- Will they be grandfathered in as permanent certified nurse assistants?
- Pennsylvania providers asked for waiver of nurse aide training and competency evaluation requirements for staff who “worked in this capacity for at least one month during the emergency” and for waiver of the training requirement for workers who worked less than one month during the emergency.
- Will they be required to take the state’s mandated aide training course and pass the state’s competency evaluation test?
- Georgia will allow a period of time, after the emergency is lifted, for temporary aides to complete additional training and pass the state competency test.
- Kansas will require temporary aides to complete the state’s 90-hour training course and to pass the state exam to be certified as a CNA.
Particularly since nurse aides provide most of the direct care to residents, the qualifications of nurse aides and other staff members providing care to residents are critically important. The country cannot return to the time before the 1987 Nursing Home Reform Law when half the states did not require that aides get training and demonstrate competency before providing care to residents.
To read the full report, Who’s Providing Care for Nursing Home Residents? Nurse Aide Training Requirements during the Coronavirus Pandemic, please go to: https://medicareadvocacy.org/wp-content/uploads/2020/07/Report-Nurse-Aide-Training.pdf
 42 U.S.C. §§1395i -3(b)(5), 1396r(b)(5), Medicare and Medicaid, respectively; 42 C.F.R. §§483.35(d)(1)(i), (ii), 483.35(c).
 CMS, “Long Term Care Facilities (Skilled Nursing Facilities and/or Nursing Facilities): CMS Flexibilities to Fight COVID-19” (Mar. 28, 2020), https://www.cms.gov/files/document/covid-long-term-care-facilities.pdf.
 AHCA, Temporary Nurse Aide Training & Competency Checklist https://educate.ahcancal.org/products/temporary-nurse-aide.
 Division of Public Health and Delaware Emergency Management Agency Orders and Waivers and Centers for Medicare and Medicaid Services Blanket Waivers Long Term Care Facilities, https://coronavirus.delaware.gov/wp-content/uploads/sites/177/2020/04/Healthcare-Waivers-4_9_2020.pdf.
 Georgia Department of Community Health, “Healthcare Facility Regulation Division COVID-19 Information; Partnership with GHCA on Nurse Aide Training,” with links to the COVID-19 Temporary Nurse Aide Training Program (effective Mar. 20, 2020), https://dch.georgia.gov/healthcare-facility-regulation-division-covid-19-information.
Illinois Department of Public Health Temporary Nursing Assistant (TNA) Training Program, https://www.ihca.com/Files/COMM-COVID-19/TNA%20Training%20Program%20Instructions.pdf.
 Indiana State Department of Health, “Sixth Emergency Order Granting Temporary Blanket Waivers for Comprehensive Care Facilities” (issued Apr. 18, 2020, effective Mar. 6, 2020), https://www.coronavirus.in.gov/files/AA%20-%20CCF%20Waiver%20Order%20%236%2020200418%20Temp%20NAs%20Fjnal%20Signed.pdf , https://www.coronavirus.in.gov/2499.htm.
 Iowa Department of Inspections and Appeals, COVID-19, Frequently Asked Questions for Health Facilities, p. 9, Question CNA4 (updated Jun .1, 2020), https://dia.iowa.gov/sites/default/files/documents/2020/06/dia-hfd-covid-19-faqs.pdf.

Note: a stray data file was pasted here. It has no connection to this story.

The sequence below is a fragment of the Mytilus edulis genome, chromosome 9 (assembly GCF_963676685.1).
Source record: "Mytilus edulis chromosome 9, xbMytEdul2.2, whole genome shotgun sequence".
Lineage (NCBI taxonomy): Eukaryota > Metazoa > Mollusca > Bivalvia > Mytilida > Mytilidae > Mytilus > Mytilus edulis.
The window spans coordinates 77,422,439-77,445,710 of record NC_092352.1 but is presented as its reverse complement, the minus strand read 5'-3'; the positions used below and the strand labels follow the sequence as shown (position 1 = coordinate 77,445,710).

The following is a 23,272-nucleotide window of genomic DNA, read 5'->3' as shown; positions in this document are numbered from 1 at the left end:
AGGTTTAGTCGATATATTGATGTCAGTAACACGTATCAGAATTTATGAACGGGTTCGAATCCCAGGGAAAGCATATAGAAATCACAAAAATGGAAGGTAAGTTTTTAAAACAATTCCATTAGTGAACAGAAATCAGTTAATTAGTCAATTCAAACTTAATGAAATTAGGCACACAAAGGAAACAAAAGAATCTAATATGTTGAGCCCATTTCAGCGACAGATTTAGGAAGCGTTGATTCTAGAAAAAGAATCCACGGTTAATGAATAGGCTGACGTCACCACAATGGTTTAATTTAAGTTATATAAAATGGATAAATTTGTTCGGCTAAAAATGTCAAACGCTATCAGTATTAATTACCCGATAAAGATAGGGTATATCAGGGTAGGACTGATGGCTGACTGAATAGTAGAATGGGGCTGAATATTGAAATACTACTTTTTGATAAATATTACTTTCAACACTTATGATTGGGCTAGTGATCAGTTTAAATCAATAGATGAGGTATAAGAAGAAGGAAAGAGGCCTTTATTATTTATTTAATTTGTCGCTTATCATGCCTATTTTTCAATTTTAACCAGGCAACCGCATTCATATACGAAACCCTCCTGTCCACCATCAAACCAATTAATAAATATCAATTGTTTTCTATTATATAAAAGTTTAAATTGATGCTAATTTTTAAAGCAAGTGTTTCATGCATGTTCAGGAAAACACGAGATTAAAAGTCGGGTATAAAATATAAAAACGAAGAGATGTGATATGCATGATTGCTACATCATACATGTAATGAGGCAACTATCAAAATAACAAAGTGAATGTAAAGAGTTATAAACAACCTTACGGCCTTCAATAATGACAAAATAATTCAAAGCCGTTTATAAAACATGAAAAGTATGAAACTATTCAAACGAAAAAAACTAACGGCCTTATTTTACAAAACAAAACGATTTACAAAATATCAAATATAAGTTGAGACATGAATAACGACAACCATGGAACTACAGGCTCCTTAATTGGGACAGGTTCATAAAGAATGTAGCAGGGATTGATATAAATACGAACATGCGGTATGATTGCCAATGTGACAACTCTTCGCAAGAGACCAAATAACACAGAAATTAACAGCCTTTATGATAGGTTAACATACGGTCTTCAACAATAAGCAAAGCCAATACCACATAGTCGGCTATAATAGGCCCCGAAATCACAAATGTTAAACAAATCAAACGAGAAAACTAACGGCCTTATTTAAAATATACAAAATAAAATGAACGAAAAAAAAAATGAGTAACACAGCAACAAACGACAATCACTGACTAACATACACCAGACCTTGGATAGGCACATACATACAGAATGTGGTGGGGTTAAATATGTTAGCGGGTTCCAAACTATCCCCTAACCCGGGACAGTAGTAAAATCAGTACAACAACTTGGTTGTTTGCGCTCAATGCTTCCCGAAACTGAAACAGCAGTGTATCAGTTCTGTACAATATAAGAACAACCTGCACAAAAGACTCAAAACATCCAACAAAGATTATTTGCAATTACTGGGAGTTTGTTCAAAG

Kansas Department for Aging and Disability Services, “COVID-19 Temporary Nurse Aide Training Program” (effective Apr. 17, 2020), https://www.coronavirus.kdheks.gov/DocumentCenter/View/968/Temporary-Aide-Guidance–PDF—4-17-2020.
 The State of Florida Issues COVID-19 Updates (Apr. 19, 2020), www.floridahealth.gov/newsroom/2020/04/042020-1845-covid19.pr.html.
 California Department of Public Health, “Suspension of Professional Certification Requirements for Certified Nurse Assistants (CNAs),” AFL 20-35 (Apr. 5, 2020), All Facilities Letter, https://www.cdph.ca.gov/Programs/CHCQ/LCP/Pages/AFL-20-35.aspx (waiving specified statutory and regulatory requirements, including training requirements for initial certification, at HSC section 1337.5(b)(2)-(3)); California Department of Public Health, “Suspension of Specified Regulatory Requirements for Nurse Assistant Training Programs (NATPs),” AFL 20-40 (Apr. 14, 2020), https://www.cdph.ca.gov/Programs/CHCQ/LCP/Pages/AFL-20-40.aspx.
 Colorado Department of Health Care Policy & Financing, ‘Certified Nursing Assistant, Nursing Facilities, Training Requirements, COVID-19, Coronavirus,” Operational memo number: HCPF OM 20-038 (Apr. 8, 2020, effective Mar. 1, 2020), https://www.colorado.gov/pacific/sites/default/files/HCPF%20OM%2020-038%20Temporary%20Training%20and%20Certification%20of%20Nurse%20Aides%20%281%29.pdf.
 June 8, 2020 letter to Secretary of the Pennsylvania Department of Education from LeadingAgePA, Healthcare Council of Western Pennsylvania, Pennsylvania Health Care Association, and Pennsylvania Coalition of Affiliated Healthcare & Living Communities, https://www.leadingagepa.org/Portals/0/Documents/Letter%20to%20Sec.%20Rivera%206-8-2020%20(02).pdf?ver=2020-06-08-213637-723.
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Research Underscores Disproportionate Impact of COVID-19
The Center for Medicare Advocacy continues to bring attention to the disproportionate impact of COVID-19 on minority and immigrant households. Recent research includes:
Center on Budget and Policy Priorities:
- More Relief Needed to Alleviate Hardship: Households Struggle to Afford Food, Pay Rent, Emerging Data Show